Honorable William H. Pryor Jr., The Perspective of a Junior Circuit Judge on Judicial Modesty

60 Fla. L. Rev. 1007 (2008) | | | |

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I appreciate the invitation to deliver the Dunwody Lecture this year, and I am grateful that this occasion has allowed me to visit, for the first time, one of the premier law schools in this Circuit and our nation. The Levin College of Law enjoys an excellent reputation for the education of lawyers. It is the alma mater of three judges of our court, and each year top graduates of this college serve our court with distinction as law clerks. I hope this visit will be the first of many to come for me.

My topic today is judicial modesty, which some critics of the federal judiciary might say is an oxymoron. After all, these critics, in recent years, have dubbed it “the imperial judiciary,” “the most dangerous branch,” and “our judicial oligarchy.” Modesty is not a typical charge against the federal courts.


This problem is not new. As far back as the early nineteenth century, the federal judiciary has had its critics. As historian Forrest McDonald has explained, “To most Jeffersonians, the federal judiciary stood as a barrier to the realization of the kind of society they envisioned for America . . . .” Thomas Jefferson described the judiciary as “[t]he great object of my fear,” and he may have been the first to call it “the most dangerous” branch. He mocked the federal judiciary as “our foreign department.”


Even in the eyes of the contemporary legal profession, the federal judiciary still often suffers from a reputation for pomposity and even arrogance. Consider the popularity of a parody sung by a group of lawyers from Austin, Texas, who moonlight as musicians and call themselves “The Bar and Grill Singers.” They entertain audiences at bar conferences with a tune entitled “Appointed Forever,” which is a remake of the song “Happy Together” by The Turtles. It begins,

Imagine me as God. I do.

I think about it day and night.

It feels so right.

To be a federal district judge and know that I’m

Appointed forever.

The chorus is even funnier and more biting:

I’m a federal judge and I’m smarter than you.

For all my life.

I can do whatever I want to do.

For all my life.

Contrast the reputation of the federal judiciary reflected in this musical parody with the sober requests of leading federal judges, in recent years, for an age of judicial modesty. This desire has been expressed by both Chief Justice John Roberts, Jr. and Circuit Judge Richard Posner. Their call has been widely praised.

I too welcome the call for an age of judicial modesty, and when you consider the contrast between the judiciary and the political branches, there is plenty about our unique branch that lends itself to the virtue of modesty. While judges shun cameras and microphones and protest legislative attempts to allow those implements of the news media into courtrooms, political officers rarely miss an opportunity to appear on broadcasts of the mass media. While politicians use the time-honored tool of a press conference, judges communicate through written opinions often published almost anonymously as “per curiam.” While politicians are watched closely for their appearances and fashions, judges are rarely seen by the public and then only at an elevated distance dressed in plain black robes.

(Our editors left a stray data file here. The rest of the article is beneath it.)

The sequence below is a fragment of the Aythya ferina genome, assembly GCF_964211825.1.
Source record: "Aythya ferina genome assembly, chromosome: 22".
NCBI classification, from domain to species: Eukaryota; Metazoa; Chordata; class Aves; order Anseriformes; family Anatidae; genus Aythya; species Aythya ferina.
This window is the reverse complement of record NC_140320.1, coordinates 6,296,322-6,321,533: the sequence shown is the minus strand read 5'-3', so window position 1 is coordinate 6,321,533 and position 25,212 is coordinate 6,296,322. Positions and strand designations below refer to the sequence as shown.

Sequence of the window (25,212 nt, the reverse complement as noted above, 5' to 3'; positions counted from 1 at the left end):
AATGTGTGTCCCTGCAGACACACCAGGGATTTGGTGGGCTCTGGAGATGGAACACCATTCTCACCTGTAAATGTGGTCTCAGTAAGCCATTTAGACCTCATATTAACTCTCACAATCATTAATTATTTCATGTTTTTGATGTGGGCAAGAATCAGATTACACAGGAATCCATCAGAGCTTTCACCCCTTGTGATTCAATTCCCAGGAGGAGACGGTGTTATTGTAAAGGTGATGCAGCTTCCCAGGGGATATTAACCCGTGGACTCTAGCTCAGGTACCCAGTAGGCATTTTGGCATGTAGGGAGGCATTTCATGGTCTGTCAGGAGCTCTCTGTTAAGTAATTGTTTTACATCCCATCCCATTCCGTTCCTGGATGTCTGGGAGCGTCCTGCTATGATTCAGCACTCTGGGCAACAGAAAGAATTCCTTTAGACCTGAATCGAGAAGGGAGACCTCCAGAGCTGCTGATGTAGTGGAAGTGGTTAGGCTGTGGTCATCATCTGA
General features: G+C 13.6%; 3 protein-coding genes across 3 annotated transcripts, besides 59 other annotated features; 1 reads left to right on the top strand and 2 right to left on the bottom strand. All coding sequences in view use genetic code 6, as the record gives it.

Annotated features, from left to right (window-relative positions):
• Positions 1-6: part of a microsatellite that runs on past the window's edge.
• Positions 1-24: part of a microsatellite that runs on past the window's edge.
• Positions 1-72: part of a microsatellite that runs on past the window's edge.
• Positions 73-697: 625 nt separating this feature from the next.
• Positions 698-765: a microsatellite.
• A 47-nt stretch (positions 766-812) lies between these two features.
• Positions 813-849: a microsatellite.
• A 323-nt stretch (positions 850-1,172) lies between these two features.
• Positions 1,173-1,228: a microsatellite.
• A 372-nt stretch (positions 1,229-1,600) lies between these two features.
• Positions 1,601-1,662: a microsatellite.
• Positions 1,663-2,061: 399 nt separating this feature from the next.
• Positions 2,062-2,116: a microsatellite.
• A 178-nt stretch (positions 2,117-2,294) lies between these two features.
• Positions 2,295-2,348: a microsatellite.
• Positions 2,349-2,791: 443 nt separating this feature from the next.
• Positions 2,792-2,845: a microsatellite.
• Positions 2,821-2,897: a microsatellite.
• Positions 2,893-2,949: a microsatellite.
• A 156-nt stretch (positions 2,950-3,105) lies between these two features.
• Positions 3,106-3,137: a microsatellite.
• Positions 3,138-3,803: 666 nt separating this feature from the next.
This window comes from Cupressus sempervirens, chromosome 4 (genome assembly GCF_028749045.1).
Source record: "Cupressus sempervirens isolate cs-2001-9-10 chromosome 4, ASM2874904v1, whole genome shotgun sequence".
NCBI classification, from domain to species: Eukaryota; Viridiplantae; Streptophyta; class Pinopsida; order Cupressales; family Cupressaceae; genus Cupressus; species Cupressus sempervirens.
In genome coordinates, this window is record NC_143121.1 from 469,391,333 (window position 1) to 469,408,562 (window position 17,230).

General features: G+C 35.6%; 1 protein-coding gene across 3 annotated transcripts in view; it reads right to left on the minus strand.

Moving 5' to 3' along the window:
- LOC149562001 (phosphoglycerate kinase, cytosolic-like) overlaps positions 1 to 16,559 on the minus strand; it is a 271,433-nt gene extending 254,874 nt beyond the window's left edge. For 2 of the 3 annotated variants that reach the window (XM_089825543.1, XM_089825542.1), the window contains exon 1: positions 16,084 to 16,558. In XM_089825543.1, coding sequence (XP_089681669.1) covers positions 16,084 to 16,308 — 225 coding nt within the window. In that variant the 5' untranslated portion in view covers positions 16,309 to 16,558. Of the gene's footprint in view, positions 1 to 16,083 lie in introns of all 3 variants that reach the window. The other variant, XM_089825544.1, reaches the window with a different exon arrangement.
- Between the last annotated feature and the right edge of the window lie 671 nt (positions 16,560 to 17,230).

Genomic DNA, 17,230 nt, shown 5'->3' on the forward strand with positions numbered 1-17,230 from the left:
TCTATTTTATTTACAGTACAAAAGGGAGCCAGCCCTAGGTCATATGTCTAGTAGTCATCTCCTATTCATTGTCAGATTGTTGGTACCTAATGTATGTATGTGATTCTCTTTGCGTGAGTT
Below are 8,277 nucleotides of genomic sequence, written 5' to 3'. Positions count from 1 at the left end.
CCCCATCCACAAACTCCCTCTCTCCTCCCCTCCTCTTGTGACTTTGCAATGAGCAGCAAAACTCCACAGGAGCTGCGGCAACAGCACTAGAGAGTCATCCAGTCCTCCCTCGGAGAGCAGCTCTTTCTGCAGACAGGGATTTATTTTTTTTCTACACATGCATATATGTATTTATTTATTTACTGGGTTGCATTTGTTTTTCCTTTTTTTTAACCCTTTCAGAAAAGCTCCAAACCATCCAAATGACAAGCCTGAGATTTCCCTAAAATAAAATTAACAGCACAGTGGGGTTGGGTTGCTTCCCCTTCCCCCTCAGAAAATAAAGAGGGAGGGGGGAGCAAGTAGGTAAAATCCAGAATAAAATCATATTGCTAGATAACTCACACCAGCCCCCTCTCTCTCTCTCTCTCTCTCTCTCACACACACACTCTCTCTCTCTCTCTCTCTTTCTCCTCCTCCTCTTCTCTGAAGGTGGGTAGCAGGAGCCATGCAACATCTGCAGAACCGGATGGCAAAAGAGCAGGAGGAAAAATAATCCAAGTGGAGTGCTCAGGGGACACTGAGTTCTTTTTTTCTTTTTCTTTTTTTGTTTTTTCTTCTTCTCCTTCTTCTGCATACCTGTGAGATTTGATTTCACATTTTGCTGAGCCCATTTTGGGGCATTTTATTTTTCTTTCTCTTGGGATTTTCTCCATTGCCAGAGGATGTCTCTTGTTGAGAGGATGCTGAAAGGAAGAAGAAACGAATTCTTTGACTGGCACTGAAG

Early on, Chief Justice John Marshall shunned political controversy when he wore a black robe as a statement of the need for judicial modesty. A biographer of Marshall, Jean Edward Smith, explained that Marshall led by example when he took the oath of office in February 1801:

Breaking with tradition, he wore a plain black robe in the republican fashion of the judges of the Virginia court of appeals. The other justices, Cushing, Chase, and Washington, were attired either in the traditional scarlet and ermine of the King’s Bench or their individual academic gowns-the “party-colored robes” of an oppressive judiciary, in the words of Senator Stevens Thomson Mason. By wearing black, Marshall was making a quiet statement. He had seen the Federalists self-destruct electorally through an excess of hubris, and he recognized that the Court was on shaky ground. Why flaunt the colors of the English judiciary when the black robes worn by Pendleton and Wythe would do just as well? The decision had symbolic importance, but the chief justice had another motive. Marshall was a small-r republican and he was uncomfortable with trappings of power.

I draw the contrast of the judiciary with the political branches not as a critic of politicians but as a former politician who respects their vital work. The officers of the political branches are not stewards of modest power; they develop national policies and must remain accessible and accountable to the people. When the judicial role of applying the law fairly and impartially is contrasted with the power and energy of the elected branches, the judiciary should be considered the modest branch.

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